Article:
- 2 Tbsp. butter
For the dough:
- 2 1/3 cups flour, plus a bit extra in a bowl for dusting your hands
- 1 Tbsp. baking powder
- 1 tsp. kosher salt
- 6 Tbsp. cold butter
- 1 tsp. freshly grated ginger
- 1 tsp. grapefruit zest
- 1 cup milk
- Honey, for drizzling (optional)
For the whipped cream (what’s cobbler without whipped cream?):
- 1 cup heavy cream
- 2 Tbsp. powdered sugar
- 1/2 tsp. vanilla extract
Preheat the oven to 425 degrees. You can bake this cobbler in a rectangular or square baking dish, a cake pan, or a cast iron skillet—the baking time will be a bit different for each, which brings us to our first rule of baking: all times in all recipes are approximate! Always check on your baked goods (like this cobbler) five minutes earlier than your recipe instructs, then keep an eye on things and use visual cues to tell you when they’re done. Whatever baking vessel you’re using, put it on top of a sheet pan to catch drips in the event the cobbler bubbles over (not a bad thing, but certainly a messy one).
Trim the tops and bottoms off the rhubarb, then cut it into 1/2" slices. In a medium saucepan, stir the sugar, honey, salt, and citrus juice together and put over a high flame, stirring occasionally; when the sugar dissolves, add the rhubarb, ginger, and half the citrus zest. Bring to a boil, then reduce the heat to medium. In a small bowl, stir together the cornstarch and water until smooth, then stir into the rhubarb and cook for about one minute until it begins to thicken. Turn off the heat, add the butter, and stir until it melts. Pour the contents of the pot into your baking dish.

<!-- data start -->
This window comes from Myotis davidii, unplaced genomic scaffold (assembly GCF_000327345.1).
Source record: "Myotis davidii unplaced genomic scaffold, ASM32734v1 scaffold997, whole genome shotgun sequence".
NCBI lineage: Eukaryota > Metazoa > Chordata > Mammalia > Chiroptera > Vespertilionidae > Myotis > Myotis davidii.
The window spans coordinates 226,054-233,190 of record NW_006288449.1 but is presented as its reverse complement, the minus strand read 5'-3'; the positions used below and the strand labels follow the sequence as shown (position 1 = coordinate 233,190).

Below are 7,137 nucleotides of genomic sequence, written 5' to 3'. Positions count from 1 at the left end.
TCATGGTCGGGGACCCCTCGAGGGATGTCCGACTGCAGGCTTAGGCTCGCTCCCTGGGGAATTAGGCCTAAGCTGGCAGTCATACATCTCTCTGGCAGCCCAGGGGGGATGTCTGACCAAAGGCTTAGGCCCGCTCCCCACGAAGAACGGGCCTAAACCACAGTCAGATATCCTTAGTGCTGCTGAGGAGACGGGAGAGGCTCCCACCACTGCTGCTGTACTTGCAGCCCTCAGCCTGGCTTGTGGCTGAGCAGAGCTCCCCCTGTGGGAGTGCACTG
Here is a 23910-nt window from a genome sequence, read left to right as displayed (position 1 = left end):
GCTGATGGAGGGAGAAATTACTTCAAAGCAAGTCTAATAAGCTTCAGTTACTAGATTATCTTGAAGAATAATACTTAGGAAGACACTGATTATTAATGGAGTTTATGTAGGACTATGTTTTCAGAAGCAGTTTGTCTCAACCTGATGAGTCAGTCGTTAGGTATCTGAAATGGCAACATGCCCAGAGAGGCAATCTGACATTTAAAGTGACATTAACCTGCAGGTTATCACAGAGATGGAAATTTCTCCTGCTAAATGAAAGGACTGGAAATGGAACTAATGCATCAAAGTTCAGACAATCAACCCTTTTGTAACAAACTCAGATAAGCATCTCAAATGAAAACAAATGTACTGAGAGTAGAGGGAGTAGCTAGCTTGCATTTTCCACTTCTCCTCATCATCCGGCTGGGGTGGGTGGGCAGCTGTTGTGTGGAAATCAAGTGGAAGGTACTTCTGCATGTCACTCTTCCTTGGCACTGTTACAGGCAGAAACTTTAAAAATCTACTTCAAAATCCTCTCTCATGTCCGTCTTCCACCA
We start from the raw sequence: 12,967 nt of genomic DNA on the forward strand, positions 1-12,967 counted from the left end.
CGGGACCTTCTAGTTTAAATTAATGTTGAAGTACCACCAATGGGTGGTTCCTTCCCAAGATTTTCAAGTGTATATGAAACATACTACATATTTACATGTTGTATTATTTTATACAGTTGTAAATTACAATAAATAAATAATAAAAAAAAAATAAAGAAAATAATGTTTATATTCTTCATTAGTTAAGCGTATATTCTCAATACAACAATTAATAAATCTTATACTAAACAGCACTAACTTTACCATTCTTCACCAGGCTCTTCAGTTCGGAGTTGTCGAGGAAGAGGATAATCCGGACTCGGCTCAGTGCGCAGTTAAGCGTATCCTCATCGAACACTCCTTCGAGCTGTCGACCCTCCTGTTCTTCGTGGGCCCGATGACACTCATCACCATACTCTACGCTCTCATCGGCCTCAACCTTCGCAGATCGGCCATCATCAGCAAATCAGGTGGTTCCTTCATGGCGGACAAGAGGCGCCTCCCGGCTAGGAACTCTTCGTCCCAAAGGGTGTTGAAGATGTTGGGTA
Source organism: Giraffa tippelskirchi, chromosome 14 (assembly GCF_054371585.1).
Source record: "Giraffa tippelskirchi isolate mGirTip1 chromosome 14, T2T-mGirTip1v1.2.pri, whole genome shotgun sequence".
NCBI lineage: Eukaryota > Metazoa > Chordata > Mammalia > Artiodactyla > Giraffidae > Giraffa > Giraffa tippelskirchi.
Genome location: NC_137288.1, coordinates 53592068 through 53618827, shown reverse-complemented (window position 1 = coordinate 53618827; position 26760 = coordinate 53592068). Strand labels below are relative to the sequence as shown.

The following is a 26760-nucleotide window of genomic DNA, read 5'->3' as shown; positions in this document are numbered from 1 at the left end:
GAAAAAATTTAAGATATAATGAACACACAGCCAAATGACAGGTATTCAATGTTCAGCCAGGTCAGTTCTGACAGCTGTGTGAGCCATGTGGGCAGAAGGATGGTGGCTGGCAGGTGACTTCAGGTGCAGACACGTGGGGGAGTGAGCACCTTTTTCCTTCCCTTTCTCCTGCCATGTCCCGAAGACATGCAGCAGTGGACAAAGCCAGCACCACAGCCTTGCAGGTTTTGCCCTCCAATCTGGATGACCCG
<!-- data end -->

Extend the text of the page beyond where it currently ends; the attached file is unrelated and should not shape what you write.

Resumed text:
Put the flour, baking powder, and salt into a large bowl. Using a sharp knife, cut the butter lengthwise into four planks, then cut each plank into four sticks, and then cut the sticks into tiny cubes and throw them into the bowl. Give everything a quick toss with your hands to break up all the butter, then use your fingertips to pinch every butter cube to flatten them (it’s okay if you miss a few). Make a well in the center of the bowl and add the milk, ginger, and the remaining zest. Use a fork to mix them together well, then begin stirring in the flour mixture; keep stirring until there are no dry spots left.
Dust your hands with flour, grab pieces of dough, and plop them right on top of the rhubarb. Do not worry about the pieces being even, do not worry about everything looking nice, do not worry if anything overlaps. Once your cobbler is fully assembled, slide it into the oven and set your kitchen timer for 20 minutes.
When your timer goes off, crack open the oven a little bit and take a look. Your cobbler isn’t done yet, but from this point on, keep an eye on it, checking every 2 minutes or so. You want the dough to become a beautiful golden brown—when it looks like a cobbler that you want to eat, then it’s done. Pull it from the oven, put it on top of the stove, and let it cool down for about 10 minutes.
If you want to bother breaking out the mixer, then just throw the cream, sugar, and vanilla into the bowl, turn the mixer to medium, and let it go for a few minutes until you have whipped cream. I don’t like breaking out my mixer for this recipe, though, because when I eat cobbler I like my whipped cream to be soft, custardy, and practically pourable. To do this, I put the cream, sugar, and vanilla into a jar (or any resealable container) and then just shake the hell out of it for a few minutes until it’s as thick as I like it.
Cobbler is best served warm, but it’s also good at room temperature, or cold. I mean, it’s cobbler. How can it ever be bad?